Todd is a Central Florida local who just so happens to be a mega geeky Disney, tech, and gaming nerd. Lives or dies by his iPhone - it spending a significant amount of time in his hand while he's at Walt Disney World. In addition to being blogger here at TouringPlans.com he is also a developer working on the Touring Plans Engine, the Chief Technical Officer for The Disney Driven Life, and co-host of the Disney Film Project Podcast. Loves his wife (@cherylp3) and pup (@DisneyDoggie). You can reach Todd via Twitter (@tperlmutter) or Facebook (tperlmutter).

49 thoughts on “Park Plugged in Magic Kingdom – Part 1

  • I decided to order the HyperJuice Mini tonight. It’ll be here in time to fidget with it a little before the trip. Thanks for the nudge. 😉 See ya there!

  • personally my wife and I have four batteries between us for our Android (#Georgiegettinpaid) devices and we also carry two external chargers (my wife’s being the New Trent, and I have an older Solio device) and we are always looking for outlets we are data and battery hogs

    • Hey James, it was actually your Solio that had me mention them in the article 🙂

  • Hi Todd. Sorry this is off-topic but I’m not on Twitter and can’t figure out how to contact you via Facebook. Posted a question on Lines about Kosher for Passover food at WDW during Passover. Weasus suggested you may have some insight? Thanks for any help you can offer and sorry again about off-topic reply.

  • I’ve got an EVO and it drains battery like it’s going out of style — I typically bring 3 extra batteries with me into the park to make sure I’ve always got juice on hand. In a pinch, though, turning off the data connection entirely has a dramatic impact upon my battery life. I can still get calls and text messages, which are the primary ways someone would reach me while in the park on an emergent basis. I can’t get email or use other features that requires data, but assuming I’m doing most of my communicating via text messaging, I can make my phone hold a charge for hours, even days, and I can always turn on the data every half-hour or so to refresh my email, and then turn it back off.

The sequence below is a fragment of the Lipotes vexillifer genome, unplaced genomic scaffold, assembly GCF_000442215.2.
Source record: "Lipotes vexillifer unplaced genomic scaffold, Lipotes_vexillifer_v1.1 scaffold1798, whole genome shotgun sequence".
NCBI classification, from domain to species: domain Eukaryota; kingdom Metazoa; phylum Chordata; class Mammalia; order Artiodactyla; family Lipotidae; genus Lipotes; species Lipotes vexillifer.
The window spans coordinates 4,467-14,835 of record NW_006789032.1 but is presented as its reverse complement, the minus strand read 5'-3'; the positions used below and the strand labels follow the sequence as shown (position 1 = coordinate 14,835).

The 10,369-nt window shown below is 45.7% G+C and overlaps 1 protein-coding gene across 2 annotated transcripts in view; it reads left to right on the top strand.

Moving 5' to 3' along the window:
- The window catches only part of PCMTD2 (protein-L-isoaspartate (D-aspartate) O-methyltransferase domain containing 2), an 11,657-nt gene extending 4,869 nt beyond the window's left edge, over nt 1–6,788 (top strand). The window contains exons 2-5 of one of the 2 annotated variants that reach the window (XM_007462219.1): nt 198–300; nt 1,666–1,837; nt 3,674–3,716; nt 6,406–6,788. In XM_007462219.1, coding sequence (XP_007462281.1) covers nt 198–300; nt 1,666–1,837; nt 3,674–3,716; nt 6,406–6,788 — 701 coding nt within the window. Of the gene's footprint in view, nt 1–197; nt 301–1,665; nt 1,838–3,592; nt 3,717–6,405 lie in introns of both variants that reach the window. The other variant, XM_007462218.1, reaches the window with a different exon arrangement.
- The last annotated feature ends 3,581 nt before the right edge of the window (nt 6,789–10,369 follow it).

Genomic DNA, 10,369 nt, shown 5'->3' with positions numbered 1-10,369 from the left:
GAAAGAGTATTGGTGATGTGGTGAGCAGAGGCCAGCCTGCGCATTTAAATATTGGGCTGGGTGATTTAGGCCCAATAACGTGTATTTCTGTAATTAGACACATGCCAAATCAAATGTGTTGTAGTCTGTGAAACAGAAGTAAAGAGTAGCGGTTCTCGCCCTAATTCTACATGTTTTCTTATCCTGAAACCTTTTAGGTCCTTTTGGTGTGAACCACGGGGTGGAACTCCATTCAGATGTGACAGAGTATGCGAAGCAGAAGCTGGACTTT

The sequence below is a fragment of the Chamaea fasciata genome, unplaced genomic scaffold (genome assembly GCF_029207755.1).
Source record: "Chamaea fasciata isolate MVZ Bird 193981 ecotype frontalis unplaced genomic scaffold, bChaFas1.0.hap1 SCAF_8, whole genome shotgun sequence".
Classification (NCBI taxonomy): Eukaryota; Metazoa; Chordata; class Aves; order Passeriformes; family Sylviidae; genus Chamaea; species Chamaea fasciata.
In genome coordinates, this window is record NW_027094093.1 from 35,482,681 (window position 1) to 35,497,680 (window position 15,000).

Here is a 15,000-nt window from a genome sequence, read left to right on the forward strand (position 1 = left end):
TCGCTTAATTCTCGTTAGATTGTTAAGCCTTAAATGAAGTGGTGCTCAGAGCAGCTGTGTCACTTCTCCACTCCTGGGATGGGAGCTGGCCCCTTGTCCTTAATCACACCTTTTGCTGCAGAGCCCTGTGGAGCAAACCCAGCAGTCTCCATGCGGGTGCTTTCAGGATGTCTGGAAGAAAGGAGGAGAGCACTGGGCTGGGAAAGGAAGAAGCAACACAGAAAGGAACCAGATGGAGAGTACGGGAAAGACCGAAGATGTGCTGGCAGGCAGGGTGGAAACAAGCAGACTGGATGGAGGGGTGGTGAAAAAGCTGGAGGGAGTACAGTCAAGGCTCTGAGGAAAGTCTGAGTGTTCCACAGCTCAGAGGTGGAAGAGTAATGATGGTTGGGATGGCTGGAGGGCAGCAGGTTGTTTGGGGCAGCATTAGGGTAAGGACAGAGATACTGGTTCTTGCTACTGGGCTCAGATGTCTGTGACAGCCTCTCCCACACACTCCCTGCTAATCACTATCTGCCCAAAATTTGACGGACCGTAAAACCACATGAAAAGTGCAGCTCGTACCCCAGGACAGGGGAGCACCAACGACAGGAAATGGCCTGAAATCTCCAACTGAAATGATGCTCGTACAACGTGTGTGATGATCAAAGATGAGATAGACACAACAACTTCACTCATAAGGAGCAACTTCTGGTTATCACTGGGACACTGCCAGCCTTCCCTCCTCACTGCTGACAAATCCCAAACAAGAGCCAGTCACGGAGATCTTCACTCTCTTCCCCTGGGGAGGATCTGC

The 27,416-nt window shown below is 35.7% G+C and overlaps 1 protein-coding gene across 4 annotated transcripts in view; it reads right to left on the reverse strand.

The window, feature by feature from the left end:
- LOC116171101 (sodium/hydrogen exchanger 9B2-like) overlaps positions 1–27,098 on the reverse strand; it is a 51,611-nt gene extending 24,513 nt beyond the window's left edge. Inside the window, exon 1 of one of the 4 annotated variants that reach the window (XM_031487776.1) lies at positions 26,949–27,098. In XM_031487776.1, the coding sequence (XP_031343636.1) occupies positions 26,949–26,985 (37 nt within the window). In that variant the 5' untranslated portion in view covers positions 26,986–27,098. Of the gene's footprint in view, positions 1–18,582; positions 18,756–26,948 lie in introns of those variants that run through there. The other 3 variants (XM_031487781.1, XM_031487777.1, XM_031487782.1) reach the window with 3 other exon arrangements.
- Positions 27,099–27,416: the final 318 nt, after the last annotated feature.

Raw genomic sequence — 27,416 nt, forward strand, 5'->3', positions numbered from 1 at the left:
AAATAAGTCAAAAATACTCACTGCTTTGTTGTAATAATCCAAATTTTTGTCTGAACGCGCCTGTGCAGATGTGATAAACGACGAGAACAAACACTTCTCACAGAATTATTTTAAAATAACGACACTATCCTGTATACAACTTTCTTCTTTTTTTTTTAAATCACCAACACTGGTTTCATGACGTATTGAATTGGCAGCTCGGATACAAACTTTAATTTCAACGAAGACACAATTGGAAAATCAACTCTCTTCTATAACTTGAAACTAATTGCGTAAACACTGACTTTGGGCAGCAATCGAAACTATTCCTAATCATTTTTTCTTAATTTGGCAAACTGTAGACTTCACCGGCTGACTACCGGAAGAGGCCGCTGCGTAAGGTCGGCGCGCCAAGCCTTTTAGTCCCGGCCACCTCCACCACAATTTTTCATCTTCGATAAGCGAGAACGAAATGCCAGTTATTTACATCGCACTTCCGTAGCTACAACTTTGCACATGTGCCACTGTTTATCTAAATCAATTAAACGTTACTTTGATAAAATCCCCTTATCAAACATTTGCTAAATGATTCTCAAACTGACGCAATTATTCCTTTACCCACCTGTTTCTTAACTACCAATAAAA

• Thank you, Todd, for the notice of the sale at Woot! I ordered three. I hope they arrive before I fly down to WDW next Friday afternoon! 😉 I can always use a good, inexpensive portable charge. The thing I like about these is that they connect via your regular USB cord and the produce over 1 Amp. (I need the 1 Amp to power my MiFi card!) I have a couple of light weight chargers for my iPhone, but they connect directly, without a flexible cable, and it is often hard to maintain the connection unless you sit the things down on a flat surface. At that point, you could just plug it in! Now I wish I had it for my flight tomorrow. It’s from Shannon Ireland to Newark. It’s only 7 and a half hours, but they have WiFi at the airport.

      Hope to catch up with you at Cheryl at the 1000th epsiode!

      Another hint for the hopelessly, geeky and over-connected at WDW, is to dual-source your internet connection. I do this by having my phones on AT&T and then a Verizon Wireless MiFi. At least one of those networks usually works! 😉

      • Yeah. I’m locked in to AT&T, but Cheryl has Verizon, so I know that they get better general reception in the parks. Though AT&T is still much faster when you can get it. The combination of the two is very useful.

        Looking forward to seeing you too.

  • “Do you own the things you own, or do the things you own own you?”
    When I go to WDW I enjoy going on vacation, not bringing work and everything else in with me. No, I’m not a Luddite. Yes, I bring my cell. But my family and I turn them off, except for pre-arranged check-in times should we choose to separate. When we’re on the WDWRR or TTA or even the monorail it’s not (for us, anyway) the ‘perfect time to catch up on texts and email,’ it’s the perfect time to enjoy the attraction–the views, the spiel, even what each other has to talk about. You know, the people right there next to us.